Othello is a tragedy where the hero, Othello, has a fatal flaw that sees his uncontrolled jealousy overtaking his good sense. To ensure the dramatic effect of the tragedy, Shakespeare makes full use of irony to drive the audience's sympathies. The verbal irony is evident in Iago's coarse references to Othello's heritage and to being "an old black ram"(I.i.89) and Othello's misplaced trust in "honest Iago"(I.iii.294) is one of the reasons why Othello places so much trust in him. It is thus useful in driving the plot forward and the image of Iago as Othello sees him withstands even Desdemona's pleas and her denial ironically serves to strengthen the case against her as Cassio "is betrayed and I undone."(V.ii.80)
Situational irony is present, for example, when Cassio is persuaded by Iago to drink too much even though he has "very poor and unhappy brains for drinking."(II.iii.29). He is subsequently blamed for a brawl, having been manipulated into it by Iago and now "unlace your reputation thus."(II.iii.186) Iago is also able to twist his words sufficiently to make Othello thinks he speaks of Cassio's honesty and the fact that "men should be that they seem"(III.iii.130) revealing both verbal and dramatic irony.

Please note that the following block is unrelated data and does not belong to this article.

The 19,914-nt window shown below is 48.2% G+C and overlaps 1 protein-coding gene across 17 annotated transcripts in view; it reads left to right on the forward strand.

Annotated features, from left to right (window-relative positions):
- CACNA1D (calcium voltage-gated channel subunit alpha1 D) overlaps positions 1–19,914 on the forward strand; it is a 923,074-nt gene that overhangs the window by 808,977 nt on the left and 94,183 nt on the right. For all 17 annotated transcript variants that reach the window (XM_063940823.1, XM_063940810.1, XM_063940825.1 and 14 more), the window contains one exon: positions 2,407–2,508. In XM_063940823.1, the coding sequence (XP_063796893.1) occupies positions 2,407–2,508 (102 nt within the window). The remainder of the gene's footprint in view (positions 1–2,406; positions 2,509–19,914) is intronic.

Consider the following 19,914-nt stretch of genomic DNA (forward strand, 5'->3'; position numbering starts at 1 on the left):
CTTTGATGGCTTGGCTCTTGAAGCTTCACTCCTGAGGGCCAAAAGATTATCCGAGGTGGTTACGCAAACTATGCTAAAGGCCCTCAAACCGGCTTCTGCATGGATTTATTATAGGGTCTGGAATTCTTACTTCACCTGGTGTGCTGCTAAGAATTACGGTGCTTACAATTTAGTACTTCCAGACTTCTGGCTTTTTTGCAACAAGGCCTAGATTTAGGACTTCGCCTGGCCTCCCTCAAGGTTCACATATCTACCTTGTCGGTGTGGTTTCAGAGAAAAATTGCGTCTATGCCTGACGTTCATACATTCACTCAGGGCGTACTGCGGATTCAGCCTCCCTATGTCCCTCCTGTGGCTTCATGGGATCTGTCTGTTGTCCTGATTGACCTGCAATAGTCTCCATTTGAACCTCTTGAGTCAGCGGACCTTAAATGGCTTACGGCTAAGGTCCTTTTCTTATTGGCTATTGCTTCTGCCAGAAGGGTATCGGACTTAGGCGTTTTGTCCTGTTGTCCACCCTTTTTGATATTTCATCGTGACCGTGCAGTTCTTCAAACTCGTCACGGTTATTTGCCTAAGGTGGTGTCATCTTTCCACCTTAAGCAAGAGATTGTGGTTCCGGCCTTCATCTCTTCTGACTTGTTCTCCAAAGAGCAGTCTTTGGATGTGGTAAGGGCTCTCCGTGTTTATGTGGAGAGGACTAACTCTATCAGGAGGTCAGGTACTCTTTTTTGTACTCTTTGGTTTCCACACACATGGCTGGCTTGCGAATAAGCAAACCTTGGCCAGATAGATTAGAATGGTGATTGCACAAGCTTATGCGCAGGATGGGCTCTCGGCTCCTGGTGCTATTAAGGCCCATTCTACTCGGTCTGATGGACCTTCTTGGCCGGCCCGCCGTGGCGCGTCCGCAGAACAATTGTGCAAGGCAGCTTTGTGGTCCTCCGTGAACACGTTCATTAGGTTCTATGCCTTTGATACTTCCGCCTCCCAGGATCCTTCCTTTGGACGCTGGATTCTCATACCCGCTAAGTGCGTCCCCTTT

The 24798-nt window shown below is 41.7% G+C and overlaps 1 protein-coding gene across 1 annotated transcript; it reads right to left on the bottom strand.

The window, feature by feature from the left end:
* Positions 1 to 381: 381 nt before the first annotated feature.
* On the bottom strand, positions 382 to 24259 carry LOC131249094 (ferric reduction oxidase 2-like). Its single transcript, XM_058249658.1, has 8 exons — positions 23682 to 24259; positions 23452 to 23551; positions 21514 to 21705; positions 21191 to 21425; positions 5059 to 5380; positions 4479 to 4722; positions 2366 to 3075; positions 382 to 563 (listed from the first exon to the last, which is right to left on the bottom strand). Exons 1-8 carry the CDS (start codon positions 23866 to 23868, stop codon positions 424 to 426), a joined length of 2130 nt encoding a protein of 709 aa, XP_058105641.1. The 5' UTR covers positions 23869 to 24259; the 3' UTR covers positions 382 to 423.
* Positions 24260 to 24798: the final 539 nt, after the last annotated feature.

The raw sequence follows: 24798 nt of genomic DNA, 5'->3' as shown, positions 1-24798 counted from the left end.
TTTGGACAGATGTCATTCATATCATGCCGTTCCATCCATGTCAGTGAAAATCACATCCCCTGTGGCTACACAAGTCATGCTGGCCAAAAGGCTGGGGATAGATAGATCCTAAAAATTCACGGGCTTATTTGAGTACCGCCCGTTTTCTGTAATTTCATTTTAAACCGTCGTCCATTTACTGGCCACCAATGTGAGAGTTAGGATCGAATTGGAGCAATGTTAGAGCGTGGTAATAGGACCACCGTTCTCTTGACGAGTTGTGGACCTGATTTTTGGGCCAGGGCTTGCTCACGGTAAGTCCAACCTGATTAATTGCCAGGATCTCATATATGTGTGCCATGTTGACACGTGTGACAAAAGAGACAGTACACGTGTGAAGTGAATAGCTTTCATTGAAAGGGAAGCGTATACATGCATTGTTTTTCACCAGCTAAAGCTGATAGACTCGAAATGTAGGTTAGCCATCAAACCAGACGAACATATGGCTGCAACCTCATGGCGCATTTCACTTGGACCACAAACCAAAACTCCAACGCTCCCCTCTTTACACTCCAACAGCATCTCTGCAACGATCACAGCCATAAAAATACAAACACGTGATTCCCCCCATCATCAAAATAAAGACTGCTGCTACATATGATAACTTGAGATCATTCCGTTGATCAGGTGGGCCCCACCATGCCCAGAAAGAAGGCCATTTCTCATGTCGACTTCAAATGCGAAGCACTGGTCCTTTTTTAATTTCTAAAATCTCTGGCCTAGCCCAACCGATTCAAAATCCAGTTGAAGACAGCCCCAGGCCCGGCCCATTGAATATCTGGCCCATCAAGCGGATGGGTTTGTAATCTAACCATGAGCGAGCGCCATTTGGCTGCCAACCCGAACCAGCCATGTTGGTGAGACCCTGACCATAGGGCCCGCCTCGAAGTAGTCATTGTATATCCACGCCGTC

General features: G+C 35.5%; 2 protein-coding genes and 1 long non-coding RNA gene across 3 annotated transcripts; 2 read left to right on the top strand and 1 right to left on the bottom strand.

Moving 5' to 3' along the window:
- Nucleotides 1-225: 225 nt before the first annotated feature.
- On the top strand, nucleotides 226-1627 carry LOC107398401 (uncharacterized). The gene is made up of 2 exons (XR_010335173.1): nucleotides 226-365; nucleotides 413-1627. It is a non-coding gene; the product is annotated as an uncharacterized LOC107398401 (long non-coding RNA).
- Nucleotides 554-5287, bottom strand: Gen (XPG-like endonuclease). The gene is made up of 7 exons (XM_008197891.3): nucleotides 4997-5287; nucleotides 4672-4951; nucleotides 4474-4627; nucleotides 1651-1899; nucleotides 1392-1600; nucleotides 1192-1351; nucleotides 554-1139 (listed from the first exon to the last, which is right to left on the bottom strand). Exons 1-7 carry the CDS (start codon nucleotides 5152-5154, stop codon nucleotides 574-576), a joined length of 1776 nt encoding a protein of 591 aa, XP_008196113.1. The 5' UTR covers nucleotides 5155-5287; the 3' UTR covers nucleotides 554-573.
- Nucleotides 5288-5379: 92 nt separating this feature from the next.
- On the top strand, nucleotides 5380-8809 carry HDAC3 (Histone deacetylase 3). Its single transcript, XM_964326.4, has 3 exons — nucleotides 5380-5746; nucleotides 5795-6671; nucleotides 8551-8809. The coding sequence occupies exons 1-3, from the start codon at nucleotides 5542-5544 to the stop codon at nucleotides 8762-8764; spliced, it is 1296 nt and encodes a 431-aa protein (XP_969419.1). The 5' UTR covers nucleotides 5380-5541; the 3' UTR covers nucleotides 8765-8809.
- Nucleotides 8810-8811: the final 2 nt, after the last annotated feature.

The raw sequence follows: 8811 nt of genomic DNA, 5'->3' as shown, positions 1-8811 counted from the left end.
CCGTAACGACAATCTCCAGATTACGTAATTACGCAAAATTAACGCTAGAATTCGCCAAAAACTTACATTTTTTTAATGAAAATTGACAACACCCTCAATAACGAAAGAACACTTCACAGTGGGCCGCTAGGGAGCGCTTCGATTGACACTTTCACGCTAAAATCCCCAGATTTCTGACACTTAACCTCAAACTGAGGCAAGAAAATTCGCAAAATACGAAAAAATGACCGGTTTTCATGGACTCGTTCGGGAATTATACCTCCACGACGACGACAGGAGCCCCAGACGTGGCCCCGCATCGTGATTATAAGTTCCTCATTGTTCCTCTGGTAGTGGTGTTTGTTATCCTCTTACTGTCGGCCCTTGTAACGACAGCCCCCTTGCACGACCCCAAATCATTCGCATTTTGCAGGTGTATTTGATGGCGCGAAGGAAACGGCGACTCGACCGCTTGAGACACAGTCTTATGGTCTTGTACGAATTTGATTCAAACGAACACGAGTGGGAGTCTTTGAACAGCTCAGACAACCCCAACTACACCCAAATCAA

The dramatic irony also involves Iago as he rouses Othello's interest in the handkerchief, well-knowing what has happened to it and persuading Othello - as he did when Cassio was involved in the brawl - that he does not want to cause trouble when that is exactly his intention. Othello passionately demands "ocular proof"(III.iii.364) of Desdemona's infidelity and Iago purportedly proves that she gave the handkerchief to Cassio. Meanwhile, the audience knows exactly who the "devil" is in Othello.
The forms of irony are subtle uses of humor and most acceptable to Shakespeare's audiences suitably relieving tension as necessary but also serving to increase intrigue and intensify the ultimate betrayal of Othello by his trusted "ancient."